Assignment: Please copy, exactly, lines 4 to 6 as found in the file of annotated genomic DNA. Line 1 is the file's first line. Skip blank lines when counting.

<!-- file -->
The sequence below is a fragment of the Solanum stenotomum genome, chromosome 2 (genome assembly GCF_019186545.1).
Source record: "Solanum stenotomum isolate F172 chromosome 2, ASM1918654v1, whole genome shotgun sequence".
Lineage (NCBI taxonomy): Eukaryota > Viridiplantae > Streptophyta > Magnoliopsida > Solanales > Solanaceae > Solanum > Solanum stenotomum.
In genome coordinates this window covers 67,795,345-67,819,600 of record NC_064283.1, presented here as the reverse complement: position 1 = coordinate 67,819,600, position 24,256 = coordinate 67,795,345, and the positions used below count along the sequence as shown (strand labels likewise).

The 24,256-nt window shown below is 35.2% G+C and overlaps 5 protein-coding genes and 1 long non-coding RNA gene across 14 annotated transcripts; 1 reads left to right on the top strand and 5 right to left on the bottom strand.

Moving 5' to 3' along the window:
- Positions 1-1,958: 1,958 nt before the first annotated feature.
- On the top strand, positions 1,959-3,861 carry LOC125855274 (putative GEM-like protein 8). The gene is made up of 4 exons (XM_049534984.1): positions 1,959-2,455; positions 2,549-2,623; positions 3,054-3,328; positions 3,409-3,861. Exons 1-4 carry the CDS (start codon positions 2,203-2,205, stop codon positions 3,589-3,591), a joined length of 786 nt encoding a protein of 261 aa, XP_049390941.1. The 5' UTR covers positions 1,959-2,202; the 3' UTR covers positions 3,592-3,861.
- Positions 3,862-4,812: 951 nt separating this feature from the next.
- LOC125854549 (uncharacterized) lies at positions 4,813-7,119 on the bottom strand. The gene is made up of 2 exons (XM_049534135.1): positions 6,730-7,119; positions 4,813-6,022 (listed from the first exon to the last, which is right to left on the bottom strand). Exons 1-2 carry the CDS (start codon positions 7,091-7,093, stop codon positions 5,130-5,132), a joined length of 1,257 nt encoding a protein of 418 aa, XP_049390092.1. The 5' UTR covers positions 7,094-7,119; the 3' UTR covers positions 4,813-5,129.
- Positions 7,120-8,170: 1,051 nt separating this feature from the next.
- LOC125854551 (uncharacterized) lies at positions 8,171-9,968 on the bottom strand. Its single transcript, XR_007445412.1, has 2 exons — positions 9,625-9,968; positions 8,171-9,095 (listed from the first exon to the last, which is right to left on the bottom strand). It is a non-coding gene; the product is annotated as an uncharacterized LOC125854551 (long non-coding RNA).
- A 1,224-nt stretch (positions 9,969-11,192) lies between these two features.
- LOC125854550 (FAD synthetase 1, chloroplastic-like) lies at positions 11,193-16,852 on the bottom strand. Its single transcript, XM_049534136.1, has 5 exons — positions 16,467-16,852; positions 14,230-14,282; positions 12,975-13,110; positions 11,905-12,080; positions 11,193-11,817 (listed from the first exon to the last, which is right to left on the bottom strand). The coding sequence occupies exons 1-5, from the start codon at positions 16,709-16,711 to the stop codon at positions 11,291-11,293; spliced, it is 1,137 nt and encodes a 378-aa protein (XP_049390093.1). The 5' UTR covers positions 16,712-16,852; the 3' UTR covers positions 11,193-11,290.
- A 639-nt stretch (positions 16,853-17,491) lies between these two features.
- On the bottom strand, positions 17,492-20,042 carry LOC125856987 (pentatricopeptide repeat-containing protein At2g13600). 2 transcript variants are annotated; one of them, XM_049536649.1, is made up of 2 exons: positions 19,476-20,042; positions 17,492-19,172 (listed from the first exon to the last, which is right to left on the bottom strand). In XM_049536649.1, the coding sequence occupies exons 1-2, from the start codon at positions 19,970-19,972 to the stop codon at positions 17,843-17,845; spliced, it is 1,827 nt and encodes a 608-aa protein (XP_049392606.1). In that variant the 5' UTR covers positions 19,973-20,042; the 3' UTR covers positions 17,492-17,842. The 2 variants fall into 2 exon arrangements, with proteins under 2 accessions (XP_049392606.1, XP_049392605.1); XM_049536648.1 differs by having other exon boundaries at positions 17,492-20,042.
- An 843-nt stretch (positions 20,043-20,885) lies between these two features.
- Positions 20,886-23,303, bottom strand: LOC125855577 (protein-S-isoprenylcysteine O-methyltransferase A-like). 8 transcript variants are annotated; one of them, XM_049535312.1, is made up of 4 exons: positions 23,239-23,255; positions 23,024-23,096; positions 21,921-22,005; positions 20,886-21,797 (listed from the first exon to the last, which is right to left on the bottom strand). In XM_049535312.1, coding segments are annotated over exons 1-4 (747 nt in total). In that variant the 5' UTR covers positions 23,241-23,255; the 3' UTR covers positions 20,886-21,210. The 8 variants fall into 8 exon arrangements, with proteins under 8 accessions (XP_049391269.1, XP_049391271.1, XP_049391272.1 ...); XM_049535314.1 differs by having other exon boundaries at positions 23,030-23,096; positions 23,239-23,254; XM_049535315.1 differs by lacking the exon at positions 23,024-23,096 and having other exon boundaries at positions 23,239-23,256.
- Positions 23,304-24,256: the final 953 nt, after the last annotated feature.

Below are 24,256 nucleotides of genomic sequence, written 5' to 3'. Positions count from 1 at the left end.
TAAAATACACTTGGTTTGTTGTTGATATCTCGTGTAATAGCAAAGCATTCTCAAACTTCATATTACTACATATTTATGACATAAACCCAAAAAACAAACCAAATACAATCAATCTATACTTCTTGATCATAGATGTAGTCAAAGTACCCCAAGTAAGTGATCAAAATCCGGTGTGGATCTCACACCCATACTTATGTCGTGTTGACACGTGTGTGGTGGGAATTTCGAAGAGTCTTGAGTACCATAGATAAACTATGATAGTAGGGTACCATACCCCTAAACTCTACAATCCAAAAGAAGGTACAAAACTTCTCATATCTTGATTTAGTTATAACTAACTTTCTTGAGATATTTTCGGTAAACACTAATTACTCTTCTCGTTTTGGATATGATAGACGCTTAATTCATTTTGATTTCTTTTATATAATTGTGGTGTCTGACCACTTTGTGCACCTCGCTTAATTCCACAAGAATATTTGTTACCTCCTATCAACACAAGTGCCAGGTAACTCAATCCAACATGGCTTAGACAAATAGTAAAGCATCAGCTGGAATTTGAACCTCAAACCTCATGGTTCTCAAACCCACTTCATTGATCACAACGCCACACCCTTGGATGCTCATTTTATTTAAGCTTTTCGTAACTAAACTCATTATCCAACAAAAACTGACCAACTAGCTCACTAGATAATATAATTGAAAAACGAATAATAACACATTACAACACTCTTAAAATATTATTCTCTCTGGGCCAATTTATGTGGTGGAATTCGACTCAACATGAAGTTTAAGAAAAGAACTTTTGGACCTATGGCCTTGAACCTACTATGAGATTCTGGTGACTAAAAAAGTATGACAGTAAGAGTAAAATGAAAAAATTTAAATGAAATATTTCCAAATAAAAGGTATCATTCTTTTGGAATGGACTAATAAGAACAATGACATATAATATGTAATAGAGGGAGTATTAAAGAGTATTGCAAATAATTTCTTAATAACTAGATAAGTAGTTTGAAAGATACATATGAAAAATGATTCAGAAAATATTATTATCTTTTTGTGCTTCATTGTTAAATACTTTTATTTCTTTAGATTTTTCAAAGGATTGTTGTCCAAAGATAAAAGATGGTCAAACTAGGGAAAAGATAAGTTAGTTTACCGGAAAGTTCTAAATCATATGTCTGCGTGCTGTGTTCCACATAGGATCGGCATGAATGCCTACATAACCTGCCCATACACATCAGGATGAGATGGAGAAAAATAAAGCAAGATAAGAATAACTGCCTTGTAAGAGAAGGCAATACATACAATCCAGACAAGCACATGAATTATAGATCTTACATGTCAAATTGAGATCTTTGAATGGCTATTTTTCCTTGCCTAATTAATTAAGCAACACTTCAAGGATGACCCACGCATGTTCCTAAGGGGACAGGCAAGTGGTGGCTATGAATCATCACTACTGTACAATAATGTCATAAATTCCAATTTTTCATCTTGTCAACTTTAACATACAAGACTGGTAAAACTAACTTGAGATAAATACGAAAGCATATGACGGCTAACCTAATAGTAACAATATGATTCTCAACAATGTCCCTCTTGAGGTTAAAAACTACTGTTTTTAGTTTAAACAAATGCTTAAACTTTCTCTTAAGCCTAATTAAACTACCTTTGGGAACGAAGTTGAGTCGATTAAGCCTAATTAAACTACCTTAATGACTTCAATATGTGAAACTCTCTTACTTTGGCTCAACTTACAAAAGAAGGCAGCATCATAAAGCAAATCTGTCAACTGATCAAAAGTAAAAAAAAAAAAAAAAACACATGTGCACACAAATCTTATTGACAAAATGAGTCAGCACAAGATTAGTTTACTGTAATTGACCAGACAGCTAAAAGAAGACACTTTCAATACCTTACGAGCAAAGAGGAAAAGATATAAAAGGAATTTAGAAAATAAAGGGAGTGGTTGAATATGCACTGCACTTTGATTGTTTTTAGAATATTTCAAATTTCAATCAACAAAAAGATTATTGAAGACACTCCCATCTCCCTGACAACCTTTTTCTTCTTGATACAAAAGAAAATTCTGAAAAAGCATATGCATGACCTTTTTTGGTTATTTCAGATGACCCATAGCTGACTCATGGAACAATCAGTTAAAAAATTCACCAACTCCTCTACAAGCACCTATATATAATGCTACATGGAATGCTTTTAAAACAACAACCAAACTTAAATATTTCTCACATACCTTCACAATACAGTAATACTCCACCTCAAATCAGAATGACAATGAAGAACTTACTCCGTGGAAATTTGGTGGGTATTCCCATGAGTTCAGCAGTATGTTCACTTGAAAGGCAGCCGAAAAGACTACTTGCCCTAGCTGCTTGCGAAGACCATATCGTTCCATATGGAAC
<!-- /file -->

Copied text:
In genome coordinates this window covers 67,795,345-67,819,600 of record NC_064283.1, presented here as the reverse complement: position 1 = coordinate 67,819,600, position 24,256 = coordinate 67,795,345, and the positions used below count along the sequence as shown (strand labels likewise).

The 24,256-nt window shown below is 35.2% G+C and overlaps 5 protein-coding genes and 1 long non-coding RNA gene across 14 annotated transcripts; 1 reads left to right on the top strand and 5 right to left on the bottom strand.

Moving 5' to 3' along the window: